Recently found drawing of a crucifixion

A younger, equally crude illustration, found recently in Italy, does depict a man whose feet are nailed to the cross. His hands seem to be holding on to the wooden crossbeam.  His back also has welts, symptomatic of the usual Roman floggings.

The nude figure is also shown from the back.  Historians believe it was sketched by someone who witnessed a crucifixion there.  There is no religious symbolism that would connect it to Jesus.

On the other hand, it raises the question if Jesus was nude also.  The only note in the Bible about his clothing is that Roman soldiers took them.

In a third illustration, a gemstone from probably the 4th century contains an image of a crucified man.  In that one, the legs are separated; arms are tied. 

Without additional information, there’s no way to know exactly how the Romans crucified Jesus.

Then there’s the question of why Jesus was crucified.  Later exegesis argues that blood was necessary for true atonement.  That idea arose only later, however, when Christianity developed the philosophical answers to explain Jesus’ death. 
Artist's view

Since Romans only crucified criminals, Jesus must have been thought of as one.  His crime could not have been blasphemy against the Jews, who had no ability to impose the death penalty.  Instead, Romans must have perceived Jesus in the same light they saw other itinerant anti-Roman preachers of the day – as enemies of the state.  Anyone speaking out against the emperor would have been executed.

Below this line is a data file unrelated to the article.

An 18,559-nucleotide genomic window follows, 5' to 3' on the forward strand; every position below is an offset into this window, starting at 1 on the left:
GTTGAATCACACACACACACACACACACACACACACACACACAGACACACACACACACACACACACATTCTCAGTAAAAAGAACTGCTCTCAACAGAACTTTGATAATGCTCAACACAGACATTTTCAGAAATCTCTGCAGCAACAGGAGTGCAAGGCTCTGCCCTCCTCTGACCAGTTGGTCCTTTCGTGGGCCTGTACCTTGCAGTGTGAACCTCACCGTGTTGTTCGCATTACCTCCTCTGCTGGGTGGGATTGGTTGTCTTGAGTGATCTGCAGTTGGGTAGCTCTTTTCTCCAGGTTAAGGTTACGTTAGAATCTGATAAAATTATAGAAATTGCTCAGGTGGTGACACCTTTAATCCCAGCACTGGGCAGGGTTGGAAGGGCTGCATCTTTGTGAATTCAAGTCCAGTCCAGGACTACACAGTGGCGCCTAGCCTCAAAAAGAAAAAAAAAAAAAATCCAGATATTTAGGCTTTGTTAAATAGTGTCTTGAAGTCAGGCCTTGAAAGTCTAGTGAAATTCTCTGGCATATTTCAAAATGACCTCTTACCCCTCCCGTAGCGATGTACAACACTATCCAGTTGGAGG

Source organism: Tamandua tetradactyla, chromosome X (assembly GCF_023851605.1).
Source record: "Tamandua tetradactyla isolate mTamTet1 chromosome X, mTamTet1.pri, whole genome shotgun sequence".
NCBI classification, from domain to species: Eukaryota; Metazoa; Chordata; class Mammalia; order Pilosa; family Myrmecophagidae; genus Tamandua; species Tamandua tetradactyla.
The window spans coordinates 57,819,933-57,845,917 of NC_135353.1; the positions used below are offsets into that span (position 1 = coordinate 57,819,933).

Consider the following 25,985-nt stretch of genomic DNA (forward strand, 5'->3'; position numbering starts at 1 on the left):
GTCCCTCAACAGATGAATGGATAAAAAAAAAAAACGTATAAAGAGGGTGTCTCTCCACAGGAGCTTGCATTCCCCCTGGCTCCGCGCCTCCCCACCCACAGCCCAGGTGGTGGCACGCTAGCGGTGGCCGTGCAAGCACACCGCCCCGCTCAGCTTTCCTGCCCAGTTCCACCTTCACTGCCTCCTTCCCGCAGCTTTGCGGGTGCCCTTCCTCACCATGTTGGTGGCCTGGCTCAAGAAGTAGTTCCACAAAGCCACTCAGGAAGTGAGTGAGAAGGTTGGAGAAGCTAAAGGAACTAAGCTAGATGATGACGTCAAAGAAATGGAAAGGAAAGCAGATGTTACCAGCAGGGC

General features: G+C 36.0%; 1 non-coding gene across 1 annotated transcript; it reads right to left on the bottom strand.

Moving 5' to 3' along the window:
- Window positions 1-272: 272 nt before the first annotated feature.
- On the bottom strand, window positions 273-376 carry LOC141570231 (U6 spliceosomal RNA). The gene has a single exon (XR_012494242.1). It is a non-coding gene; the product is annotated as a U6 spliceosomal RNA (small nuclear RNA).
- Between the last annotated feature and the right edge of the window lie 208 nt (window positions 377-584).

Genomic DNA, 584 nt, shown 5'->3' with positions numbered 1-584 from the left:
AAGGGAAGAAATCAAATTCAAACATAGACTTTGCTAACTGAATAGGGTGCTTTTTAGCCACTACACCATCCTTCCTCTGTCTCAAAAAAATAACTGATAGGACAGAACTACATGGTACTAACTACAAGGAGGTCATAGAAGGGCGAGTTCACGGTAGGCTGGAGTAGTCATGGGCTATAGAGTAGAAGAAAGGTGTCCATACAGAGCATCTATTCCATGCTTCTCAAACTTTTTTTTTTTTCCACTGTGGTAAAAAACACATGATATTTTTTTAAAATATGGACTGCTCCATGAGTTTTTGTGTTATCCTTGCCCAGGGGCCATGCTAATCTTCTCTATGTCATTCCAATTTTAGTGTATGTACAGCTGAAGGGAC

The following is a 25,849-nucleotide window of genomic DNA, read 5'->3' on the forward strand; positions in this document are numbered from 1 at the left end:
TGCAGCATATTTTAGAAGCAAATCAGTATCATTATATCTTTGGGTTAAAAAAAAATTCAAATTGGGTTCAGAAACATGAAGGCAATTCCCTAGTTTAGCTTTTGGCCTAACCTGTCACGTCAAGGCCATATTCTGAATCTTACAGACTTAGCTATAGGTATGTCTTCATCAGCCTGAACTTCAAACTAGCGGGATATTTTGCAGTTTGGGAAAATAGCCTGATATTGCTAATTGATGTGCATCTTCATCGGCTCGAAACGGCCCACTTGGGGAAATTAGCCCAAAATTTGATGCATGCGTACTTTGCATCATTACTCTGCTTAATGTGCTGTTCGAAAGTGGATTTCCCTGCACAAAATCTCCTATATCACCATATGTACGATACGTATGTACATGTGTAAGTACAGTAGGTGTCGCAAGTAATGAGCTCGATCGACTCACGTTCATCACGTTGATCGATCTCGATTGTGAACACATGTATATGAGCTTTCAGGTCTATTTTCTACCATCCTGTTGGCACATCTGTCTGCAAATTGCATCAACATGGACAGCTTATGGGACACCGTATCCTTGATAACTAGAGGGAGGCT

Roman and Jewish historians, as well as the New Testament, identify other Jewish leaders who suffered the same fate for that reason.

While it’s not clear what Jesus said that so infuriated the Romans – none of his quoted words differs from known Pharisee teachings --- he must have done something seriously wrong.  Perhaps the attack on moneylenders described in all four Gospels got him arrested.  The Temple, after all, was both a religious center and a citadel with soldiers stationed nearby.

In the end, anyone studying the death of Jesus is really left with more questions than answers.  Perhaps that’s more valuable anyway on Easter.  The answers then can come from belief. 

Long-time religious historian Bill Lazarus regularly writes about religion and religious history.  He also speaks at various religious organizations throughout Florida.  You can reach him at www.williamplazarus.net.  He is the author of the famed Unauthorized Biography of Nostradamus; The Last Testament of Simon Peter; The Gospel Truth: Where Did the Gospel Writers Get Their Information; Noel: The Lore and Tradition of Christmas Carols; and Dummies Guide to Comparative Religion.  His books are available on Amazon.com, Kindle, bookstores and via various publishers.  He can also be followed on Twitter.